Everything is bigger in Texas. Including losing streaks. And the Philadelphia 76ers are on the verge of the biggest losing streak in NBA history. After a couple of relatively narrow losses in which they were more competitive and provided a smidgen of hope for their suffering fans, the Sixers are back to normal and getting clobbered again. Philadelphia is up to 25 straight losses as it prepares for Thursday’s game at Houston. Another loss will tie the 76ers with the 2010-11 Cleveland Cavaliers for the
We are about to witness what may be a first in the long history of the NBA. For the first time, four of the league’s flagship franchises could well be out of the playoffs. OK, the Knicks aren’t technically out of the race in the Hindenburg Conference, but they have a lot of ground to make up on Atlanta – four games in the loss column with 13 to play. The Celtics, Lakers and 76ers all are making plans for the
Lately I’ve been watching classic NBA games on YouTube. There’s a fair few of them up there in full, and while it’s obviously nice to watch Michael Jordan in his prime (and the Bad Boys-era Pistons, Charles Barkley in Philly, young Scottie Pippen… the list goes on), what’s struck me most has been the differences in how the game is played between then and now. Namely, I’m talking about the veritable avalanche of long twos. These days, if a player jacks
I’ve never been huge on the All-Star Game. Sure, the novelty is great. I mean, all the stars are there. But that wears off pretty quickly, and then I remember that what I really like about basketball is seeing players stand out above the rest, and that doesn’t usually happen in an all-star environment. I also like defense sometimes. Speaking of players standing out above the rest, if you haven’t seen John Wall’s dunk from last night, go do that right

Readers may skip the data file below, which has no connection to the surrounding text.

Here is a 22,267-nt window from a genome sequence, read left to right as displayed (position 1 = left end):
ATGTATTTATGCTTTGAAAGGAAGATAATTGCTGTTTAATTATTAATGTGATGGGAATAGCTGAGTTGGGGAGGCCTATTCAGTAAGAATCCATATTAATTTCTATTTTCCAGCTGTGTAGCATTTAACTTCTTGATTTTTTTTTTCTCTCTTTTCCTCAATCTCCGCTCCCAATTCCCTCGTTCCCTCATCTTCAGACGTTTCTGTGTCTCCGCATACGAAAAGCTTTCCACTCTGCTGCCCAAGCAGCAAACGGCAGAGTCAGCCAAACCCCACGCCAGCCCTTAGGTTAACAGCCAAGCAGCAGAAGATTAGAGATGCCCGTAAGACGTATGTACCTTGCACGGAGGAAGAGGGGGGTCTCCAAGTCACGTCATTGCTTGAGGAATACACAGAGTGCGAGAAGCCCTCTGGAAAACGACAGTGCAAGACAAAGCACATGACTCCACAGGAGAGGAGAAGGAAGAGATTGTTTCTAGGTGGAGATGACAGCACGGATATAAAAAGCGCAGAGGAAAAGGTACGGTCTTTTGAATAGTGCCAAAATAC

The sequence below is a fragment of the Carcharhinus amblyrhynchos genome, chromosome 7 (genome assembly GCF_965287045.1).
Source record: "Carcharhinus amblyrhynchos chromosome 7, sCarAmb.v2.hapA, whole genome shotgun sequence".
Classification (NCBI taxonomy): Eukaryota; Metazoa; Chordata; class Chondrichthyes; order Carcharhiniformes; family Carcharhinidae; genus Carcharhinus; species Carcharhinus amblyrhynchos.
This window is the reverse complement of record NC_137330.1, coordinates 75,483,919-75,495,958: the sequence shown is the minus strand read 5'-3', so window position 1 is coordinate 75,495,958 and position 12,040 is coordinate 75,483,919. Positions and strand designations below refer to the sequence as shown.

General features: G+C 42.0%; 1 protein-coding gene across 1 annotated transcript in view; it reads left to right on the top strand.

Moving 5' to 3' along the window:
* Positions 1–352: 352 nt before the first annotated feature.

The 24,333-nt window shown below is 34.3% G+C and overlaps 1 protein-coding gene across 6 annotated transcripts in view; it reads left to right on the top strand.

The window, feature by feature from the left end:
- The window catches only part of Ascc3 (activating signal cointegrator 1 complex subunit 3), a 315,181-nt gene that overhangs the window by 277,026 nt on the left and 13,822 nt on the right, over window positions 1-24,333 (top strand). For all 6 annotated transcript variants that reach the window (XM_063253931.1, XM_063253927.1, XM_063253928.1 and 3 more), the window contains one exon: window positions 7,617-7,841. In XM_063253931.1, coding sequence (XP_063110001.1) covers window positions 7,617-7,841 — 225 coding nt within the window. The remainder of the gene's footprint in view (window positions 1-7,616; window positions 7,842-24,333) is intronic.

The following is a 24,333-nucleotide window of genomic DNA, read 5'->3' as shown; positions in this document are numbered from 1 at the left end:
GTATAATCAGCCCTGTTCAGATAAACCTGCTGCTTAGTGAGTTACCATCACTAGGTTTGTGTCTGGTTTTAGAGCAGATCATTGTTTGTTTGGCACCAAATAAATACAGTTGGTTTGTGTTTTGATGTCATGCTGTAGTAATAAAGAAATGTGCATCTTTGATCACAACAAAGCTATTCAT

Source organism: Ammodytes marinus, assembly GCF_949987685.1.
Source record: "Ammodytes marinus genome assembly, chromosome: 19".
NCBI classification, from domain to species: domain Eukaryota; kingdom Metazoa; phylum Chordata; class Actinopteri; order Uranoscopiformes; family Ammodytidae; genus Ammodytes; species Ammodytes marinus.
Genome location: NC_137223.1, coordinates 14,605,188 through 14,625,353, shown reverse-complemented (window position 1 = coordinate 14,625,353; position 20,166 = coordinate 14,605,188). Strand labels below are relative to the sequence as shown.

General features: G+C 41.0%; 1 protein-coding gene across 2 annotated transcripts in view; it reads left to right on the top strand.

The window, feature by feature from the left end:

It’s been an eventful few days in the NBA. First, the Warriors got better and the Celtics got worse, which seems like a win-win. Then Greg Oden played in an NBA game, which makes me pretty dang happy.
Since training camp opened, there have been five significant trades involving 10 teams, 19 players and seven draft picks. The big winners have been a team that got rid of the highest scorer among the traded players and a team that acquired a player who has yet to play. The big loser has been a team that swears by analytics. Another way to look at it is like this: The biggest trades thus far have been the ones that haven’t been made
There is reason to believe that, after the Chicago Bulls and Cleveland Cavaliers stunned the NBA with last night’s Luol Deng/Andrew Bynum swap, that Deng was just the first domino to fall in Chicago. Well, I suppose that would actually be Derrick Rose, whose loss to season ending injury has given the Bulls a second chance to reassess their future.
Mitch Kupchak shouldn’t be playing hardball. In his desire to trade Pau Gasol, the GM of the Los Angeles Lakers should not have insisted on receiving Dion Waiters or a first-round pick from the Cleveland Cavaliers. Nobody has overpaid for a rental since Ernie Grunfeld sent Ray Allen to Seattle for Gary Payton — and that was a long time ago. Kupchak should have lowered his demands to match the team’s expectations. The Lakers are done for this season and should be